Then we headed back to the village and had our breakfast. Breakfast at Stovepipe wells was not that good. Even the rooms were not as good as the ones we had at Furnace creek. The rooms were cheaper though and that was the reason we saw too many Indians in this resort.
After breakfast, we drove to Ubehebe crater. It is very deep and wide. We saw people hike down to the base of the crater. We even saw some people running on the steep sides of the crater.
Ubehebe Crater is a large volcanic crater 600 feet deep and half a mile across. Known as maar volcanoes, created by steam and gas explosions when hot magma rising up from the depths reached ground water. The intense heat flashed the water into steam which expanded until the pressure was released as a tremendous explosion. Source: Link
Instead of hiking down, we were contemplating on visiting “Race track playa“. We were also not very interested in visiting “Scotty’s castle“, which is very close to the crater.
Previous day, when we inquired at the visitor center, we were told that the road was covered with snow. And also even if we drove, the lake on which these rocks create tracks was covered with snow and water. The lady at the center also warned us that one of our tires might get punctured. But we were still interested. We saw couple of SUVs leaving the crater to go to Race track playa. The Racetrack road starts right next to the crater. We decided on an impulse that we will follow those cars.
The Racetrack is a playa–a dry lakebed–best known for it’s strange moving rocks. Although no one has actually seen the rocks move, the long meandering tracks left behind in the mud surface of the playa attest to their activity. Source: Link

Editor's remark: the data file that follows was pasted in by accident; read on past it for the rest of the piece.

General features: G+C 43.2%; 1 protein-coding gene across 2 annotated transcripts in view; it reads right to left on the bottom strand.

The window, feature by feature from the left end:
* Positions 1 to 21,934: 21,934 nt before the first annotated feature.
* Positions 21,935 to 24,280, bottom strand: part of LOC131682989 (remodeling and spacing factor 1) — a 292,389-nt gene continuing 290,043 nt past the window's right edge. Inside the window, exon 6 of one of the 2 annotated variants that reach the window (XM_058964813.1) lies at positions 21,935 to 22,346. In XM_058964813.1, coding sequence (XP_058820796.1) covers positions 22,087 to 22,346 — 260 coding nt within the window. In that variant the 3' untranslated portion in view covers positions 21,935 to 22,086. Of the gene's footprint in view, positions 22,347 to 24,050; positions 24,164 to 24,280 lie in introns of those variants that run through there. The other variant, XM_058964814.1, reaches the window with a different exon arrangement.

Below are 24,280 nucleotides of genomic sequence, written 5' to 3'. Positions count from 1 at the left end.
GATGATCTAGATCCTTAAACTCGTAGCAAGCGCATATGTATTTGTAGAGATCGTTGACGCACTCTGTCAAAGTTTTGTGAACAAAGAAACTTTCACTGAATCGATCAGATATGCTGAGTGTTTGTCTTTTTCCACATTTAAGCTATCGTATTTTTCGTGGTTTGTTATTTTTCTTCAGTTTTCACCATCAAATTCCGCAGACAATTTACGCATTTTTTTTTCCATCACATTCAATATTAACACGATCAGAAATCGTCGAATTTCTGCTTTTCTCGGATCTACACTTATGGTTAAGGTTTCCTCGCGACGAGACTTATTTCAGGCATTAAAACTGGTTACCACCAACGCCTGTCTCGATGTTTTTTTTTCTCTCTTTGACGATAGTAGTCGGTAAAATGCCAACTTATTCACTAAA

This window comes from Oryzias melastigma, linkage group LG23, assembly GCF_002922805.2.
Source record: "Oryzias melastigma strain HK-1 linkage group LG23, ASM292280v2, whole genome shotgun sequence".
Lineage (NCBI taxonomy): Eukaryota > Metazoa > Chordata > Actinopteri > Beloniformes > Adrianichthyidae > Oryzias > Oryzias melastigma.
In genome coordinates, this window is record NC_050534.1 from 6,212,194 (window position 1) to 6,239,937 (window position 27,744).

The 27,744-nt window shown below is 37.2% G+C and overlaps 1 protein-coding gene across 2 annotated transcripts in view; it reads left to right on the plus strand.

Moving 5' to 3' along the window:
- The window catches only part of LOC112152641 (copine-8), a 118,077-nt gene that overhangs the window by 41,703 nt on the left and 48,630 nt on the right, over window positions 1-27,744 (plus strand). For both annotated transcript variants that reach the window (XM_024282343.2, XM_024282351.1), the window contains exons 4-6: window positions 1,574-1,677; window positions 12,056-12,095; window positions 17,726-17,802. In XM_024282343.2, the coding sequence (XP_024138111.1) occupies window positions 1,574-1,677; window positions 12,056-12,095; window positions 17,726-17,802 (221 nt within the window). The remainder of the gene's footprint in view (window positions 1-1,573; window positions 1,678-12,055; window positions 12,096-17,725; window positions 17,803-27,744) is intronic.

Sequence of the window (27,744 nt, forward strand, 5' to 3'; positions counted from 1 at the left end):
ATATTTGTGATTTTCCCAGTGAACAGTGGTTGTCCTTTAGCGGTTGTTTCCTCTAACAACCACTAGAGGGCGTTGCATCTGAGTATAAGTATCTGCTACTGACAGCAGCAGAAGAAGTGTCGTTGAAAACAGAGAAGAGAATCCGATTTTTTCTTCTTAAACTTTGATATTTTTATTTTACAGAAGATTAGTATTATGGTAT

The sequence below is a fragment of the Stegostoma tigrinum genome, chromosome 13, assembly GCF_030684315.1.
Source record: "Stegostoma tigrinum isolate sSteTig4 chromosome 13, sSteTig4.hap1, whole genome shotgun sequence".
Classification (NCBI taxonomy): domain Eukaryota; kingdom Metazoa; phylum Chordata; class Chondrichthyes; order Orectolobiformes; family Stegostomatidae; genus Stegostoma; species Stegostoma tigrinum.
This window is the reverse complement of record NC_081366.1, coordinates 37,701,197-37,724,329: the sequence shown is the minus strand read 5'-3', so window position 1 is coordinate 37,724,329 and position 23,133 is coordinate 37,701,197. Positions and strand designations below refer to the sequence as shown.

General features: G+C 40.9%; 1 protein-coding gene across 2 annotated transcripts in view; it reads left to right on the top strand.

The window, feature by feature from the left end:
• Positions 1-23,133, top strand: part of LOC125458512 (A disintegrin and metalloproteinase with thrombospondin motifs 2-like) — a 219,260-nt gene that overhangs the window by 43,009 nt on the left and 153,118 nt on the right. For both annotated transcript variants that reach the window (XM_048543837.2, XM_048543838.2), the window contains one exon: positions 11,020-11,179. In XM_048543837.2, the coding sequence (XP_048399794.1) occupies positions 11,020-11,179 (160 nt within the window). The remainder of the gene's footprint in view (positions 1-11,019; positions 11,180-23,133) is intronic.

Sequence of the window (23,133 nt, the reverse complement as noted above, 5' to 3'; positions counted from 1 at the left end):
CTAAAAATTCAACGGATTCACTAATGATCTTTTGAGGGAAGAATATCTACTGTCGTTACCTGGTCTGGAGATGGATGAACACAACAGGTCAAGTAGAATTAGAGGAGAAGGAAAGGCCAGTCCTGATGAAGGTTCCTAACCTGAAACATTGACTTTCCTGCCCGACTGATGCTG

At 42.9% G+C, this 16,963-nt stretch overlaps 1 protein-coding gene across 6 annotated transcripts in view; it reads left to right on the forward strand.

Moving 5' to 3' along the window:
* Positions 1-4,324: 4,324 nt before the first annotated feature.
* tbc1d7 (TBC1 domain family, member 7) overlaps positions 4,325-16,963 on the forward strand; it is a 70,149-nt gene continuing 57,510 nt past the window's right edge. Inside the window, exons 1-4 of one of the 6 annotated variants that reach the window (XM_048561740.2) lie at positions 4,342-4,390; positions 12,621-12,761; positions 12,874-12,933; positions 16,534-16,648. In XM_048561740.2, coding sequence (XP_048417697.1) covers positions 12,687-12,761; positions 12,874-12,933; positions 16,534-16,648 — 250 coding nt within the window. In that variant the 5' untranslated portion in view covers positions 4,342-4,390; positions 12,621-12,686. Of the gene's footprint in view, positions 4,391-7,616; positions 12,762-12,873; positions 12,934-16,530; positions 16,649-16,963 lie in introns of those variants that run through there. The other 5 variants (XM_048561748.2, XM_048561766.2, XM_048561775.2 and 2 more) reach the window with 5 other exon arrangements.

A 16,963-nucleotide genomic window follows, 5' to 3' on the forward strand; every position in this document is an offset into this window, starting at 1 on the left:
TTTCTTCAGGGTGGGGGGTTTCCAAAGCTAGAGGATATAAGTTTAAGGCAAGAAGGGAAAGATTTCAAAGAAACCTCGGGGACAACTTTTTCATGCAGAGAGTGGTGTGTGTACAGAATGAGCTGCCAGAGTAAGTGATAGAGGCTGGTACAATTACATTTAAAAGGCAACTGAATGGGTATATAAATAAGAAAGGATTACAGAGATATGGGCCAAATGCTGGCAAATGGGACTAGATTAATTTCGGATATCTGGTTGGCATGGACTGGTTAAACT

The road is really terrible. It was okay for first few miles. But the condition of the road was really horrible once we crossed few miles. One of the stretches made us regret our decision of coming on this road. Nobody, not even a single website mentioned that the road condition was this bad. People said that we needed a 4 wheel drive (high clearance vehicles) and that it was an unpaved road. The drive was slippery too, because of all the snow that had fallen. Very carefully we drove on that road for nearly 2-3 hours. Distance was not much (just 20 miles) but we had to drive very slowly because of the road conditions.
The drive was very scenic. Snow covered mountains on either side, with Joshua trees. After some time, we were glad that we took this drive since it was worth all the effort.
When we crossed this Teakettle junction, we were relieved that the destination was not far. As we stood near this point, we saw a family come and tie a kettle to this pole.
At the junction where the unimproved road from Ubehebe Crater meets roads to the Racetrack Playa and Hunter Mountain, there is a sign reading “Teakettle Junction,” with many teakettles that visitors have attached to it, with messages written on them. Link: Wikipedia